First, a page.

I woke early and was at Snowden House by 8:45am. Our first class started at 9:00am. Everyone was finishing breakfast and I fixed myself a cup of coffee on the way to the dining room. After saying, "Good Morning!", and chatting a bit, I noticed we were short one participant. "Where's D?" I asked. "She left", Barbara said, "I'm not judging her." Apparently, the younger woman from Manhattan must have decided that either this retreat was not for her, or the house was not what she expected. It was a very rustic, old farm/beach house. Maybe she wanted more modern. She did have the only private bath, but it had a claw-foot tub and no shower. Who knows? We let it go. Now we had two bathrooms to use. The only problem was every time we walked through that bedroom to the downstairs bathroom, we thought of her hasty retreat as we looked at the unmade bed left abandoned. We let it alone.

Our first class was to play with clay. Barbara divided up the huge grey chunk of clay into palm-size pieces and asked us to close our eyes. We imagined what we wanted and were asked to create it without looking. This was our first lesson in trust. We all came up with something different. My husband told my daughter-in-law I was going back to preschool over the weekend. It felt just like that to all of us. We were learning to play like children again with open creativity and no judgement or criticism.It was really fun! What I discovered, and I wasn't the only one, was that what I imagined what exactly what I created: Little Princess Katherine on her ornate throne in the forest of birch, oak and maple trees surrounded by rabbits and a baby dragon. I wrote down the beginning of a children's book idea on the index card Barbara gave us to remember what we were thinking about when we created our pieces.

When we arrived the day before, Barbara gave us all a lovely bag containing our paint set, journal book, a map of Westport and a bottle of water. After our clay play, we took out our journals and Barbara told us to paint anything we wanted on the first page with any color we wished. She demonstrated for us by drawing a line, squiggles and just doodling. That's what we basically did. We doodled in paint and I saw how the first brush could make fat lines and fine lines. It was really fun. Next she demonstrated just making a wandering grey line all over the page until we stopped. "Look and see if you see anything in the shapes of the line, and feel free to expand your vision," she said. I saw a red-winged blackbird with a gold beak, a flower, a mole, and a Venus Fly trap I couldn't quite make look "right". "If you don't see anything," she added, "just play with color." So I did. Her instructions were specific, but loose. She wanted us to remain light and free to explore. It was important not to get caught up in expectations, but to just let whatever wanted to come out of us on the page come out. I felt so free. So did everyone else.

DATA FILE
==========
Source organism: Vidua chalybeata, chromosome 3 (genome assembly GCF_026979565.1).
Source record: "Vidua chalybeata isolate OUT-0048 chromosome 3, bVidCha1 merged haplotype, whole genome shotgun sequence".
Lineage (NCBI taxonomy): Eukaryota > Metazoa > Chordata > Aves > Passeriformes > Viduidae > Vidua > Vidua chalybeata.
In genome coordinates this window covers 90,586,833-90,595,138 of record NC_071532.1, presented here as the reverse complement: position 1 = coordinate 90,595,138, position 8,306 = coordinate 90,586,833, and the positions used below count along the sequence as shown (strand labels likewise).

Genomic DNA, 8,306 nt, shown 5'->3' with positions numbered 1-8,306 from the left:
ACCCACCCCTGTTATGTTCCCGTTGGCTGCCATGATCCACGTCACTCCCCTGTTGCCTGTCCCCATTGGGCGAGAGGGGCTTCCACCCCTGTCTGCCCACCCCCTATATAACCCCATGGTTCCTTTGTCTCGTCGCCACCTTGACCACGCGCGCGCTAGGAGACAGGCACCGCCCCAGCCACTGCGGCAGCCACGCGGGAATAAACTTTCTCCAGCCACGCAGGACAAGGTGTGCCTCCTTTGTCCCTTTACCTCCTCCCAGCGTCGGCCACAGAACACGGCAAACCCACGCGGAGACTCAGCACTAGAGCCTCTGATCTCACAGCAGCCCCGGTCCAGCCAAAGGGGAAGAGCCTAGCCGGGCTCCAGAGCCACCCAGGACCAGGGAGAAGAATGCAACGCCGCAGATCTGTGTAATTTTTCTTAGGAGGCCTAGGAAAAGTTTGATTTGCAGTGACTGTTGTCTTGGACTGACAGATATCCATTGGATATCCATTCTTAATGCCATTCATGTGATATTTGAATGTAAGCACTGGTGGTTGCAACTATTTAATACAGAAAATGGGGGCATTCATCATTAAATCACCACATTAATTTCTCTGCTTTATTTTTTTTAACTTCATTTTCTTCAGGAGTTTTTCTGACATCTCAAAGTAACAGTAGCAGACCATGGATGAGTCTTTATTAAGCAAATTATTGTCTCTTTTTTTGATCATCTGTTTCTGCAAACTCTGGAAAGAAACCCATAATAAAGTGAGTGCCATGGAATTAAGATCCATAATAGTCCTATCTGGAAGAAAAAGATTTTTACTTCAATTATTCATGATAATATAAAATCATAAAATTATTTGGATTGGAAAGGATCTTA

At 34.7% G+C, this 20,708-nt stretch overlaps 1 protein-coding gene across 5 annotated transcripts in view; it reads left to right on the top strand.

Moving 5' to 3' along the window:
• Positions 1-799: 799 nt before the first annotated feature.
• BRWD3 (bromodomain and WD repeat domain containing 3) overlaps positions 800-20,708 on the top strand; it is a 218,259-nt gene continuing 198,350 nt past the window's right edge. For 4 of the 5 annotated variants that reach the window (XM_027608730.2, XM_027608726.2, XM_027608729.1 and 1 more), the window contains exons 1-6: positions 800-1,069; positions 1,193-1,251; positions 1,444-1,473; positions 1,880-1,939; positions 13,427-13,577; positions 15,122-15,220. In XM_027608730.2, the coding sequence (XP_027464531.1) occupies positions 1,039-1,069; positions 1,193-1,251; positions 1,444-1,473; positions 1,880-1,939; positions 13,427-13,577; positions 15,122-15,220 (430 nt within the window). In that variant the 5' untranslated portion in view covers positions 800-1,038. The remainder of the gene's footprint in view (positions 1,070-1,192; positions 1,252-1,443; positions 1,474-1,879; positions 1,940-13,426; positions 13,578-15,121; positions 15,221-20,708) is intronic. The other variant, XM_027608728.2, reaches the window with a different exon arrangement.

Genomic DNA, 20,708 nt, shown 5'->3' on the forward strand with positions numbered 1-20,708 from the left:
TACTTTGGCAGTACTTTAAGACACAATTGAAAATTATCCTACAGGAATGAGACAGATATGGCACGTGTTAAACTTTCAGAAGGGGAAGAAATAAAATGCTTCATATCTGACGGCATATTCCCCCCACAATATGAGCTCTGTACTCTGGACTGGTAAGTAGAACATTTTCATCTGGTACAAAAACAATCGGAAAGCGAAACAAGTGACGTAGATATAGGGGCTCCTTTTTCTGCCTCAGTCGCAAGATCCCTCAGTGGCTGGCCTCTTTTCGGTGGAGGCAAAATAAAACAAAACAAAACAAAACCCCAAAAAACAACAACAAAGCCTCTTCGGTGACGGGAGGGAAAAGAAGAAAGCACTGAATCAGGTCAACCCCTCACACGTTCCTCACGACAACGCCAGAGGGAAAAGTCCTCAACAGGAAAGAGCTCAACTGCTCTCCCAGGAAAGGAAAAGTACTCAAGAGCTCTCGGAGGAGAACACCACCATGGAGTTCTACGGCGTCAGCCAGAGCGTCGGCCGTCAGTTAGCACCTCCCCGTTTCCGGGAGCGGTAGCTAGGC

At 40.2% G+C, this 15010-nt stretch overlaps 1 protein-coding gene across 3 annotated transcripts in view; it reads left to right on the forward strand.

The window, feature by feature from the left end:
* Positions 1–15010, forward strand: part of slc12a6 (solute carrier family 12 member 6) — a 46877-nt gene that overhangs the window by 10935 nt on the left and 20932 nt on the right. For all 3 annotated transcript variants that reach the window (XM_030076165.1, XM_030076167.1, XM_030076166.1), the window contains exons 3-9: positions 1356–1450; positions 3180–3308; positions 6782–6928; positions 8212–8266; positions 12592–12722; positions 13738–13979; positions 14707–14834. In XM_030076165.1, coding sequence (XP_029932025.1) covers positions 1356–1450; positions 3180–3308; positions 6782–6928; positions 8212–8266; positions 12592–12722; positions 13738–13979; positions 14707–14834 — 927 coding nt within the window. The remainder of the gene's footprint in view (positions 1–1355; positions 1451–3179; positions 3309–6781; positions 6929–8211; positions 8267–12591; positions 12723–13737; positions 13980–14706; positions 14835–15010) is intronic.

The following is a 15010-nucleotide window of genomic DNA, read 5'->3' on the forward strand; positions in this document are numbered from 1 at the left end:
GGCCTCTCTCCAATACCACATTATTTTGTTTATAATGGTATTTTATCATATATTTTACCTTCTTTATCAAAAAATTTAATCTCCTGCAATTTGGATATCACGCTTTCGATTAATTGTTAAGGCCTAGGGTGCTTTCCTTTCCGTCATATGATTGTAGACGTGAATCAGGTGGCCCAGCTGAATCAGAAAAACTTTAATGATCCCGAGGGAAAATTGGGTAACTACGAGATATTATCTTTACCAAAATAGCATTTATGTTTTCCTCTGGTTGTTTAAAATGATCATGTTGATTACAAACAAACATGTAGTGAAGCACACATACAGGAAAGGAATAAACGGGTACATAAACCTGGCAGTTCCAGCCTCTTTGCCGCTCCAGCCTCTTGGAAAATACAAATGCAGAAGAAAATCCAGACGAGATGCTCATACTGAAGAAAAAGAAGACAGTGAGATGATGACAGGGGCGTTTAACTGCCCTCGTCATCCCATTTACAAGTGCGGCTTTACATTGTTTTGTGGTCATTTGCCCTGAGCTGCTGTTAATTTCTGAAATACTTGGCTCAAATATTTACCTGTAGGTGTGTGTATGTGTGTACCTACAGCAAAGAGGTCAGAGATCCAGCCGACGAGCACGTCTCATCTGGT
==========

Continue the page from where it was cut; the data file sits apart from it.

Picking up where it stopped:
Barbara did all the cooking, hosting and serving. Her partner, Steve, helped by washing all the dishes and fetching what Barbara needed, plus shuttle service to the airport. They made a great, functional and very organized pair. After a lovely lunch, Barbara gave us another chunk of clay. This time we could see what we were creating. She once again gave us instruction but encouraged us to let the clay talk to us instead of forcing a creation. She told us to make a ball, then press our thumb into the center. We pressed against the sides with our thumbs until the hole got bigger and we were making a vessel. My vessel ended up being a nice medicine bowl. We were told we were not going to keep any of the clay creations because they would have to be fired and there were no facilities for doing that. Photographs of our creations had to suffice. We left all our creations displayed on the piano top and on a table in the living room for the entire weekend.

The pies de resistance of the night was creating our mask crysallis. Barbara's theme for the weekend was about planting: seeding, planting and harvesting (I'm sure she used different words, I don't have my syllabus with me right now. Please forgive me, Barbara.) Again, this was an exercise in trust. We could not see or speak, those of us who chose to have our plaster casts over our entire face, except the nostrils in order to breathe.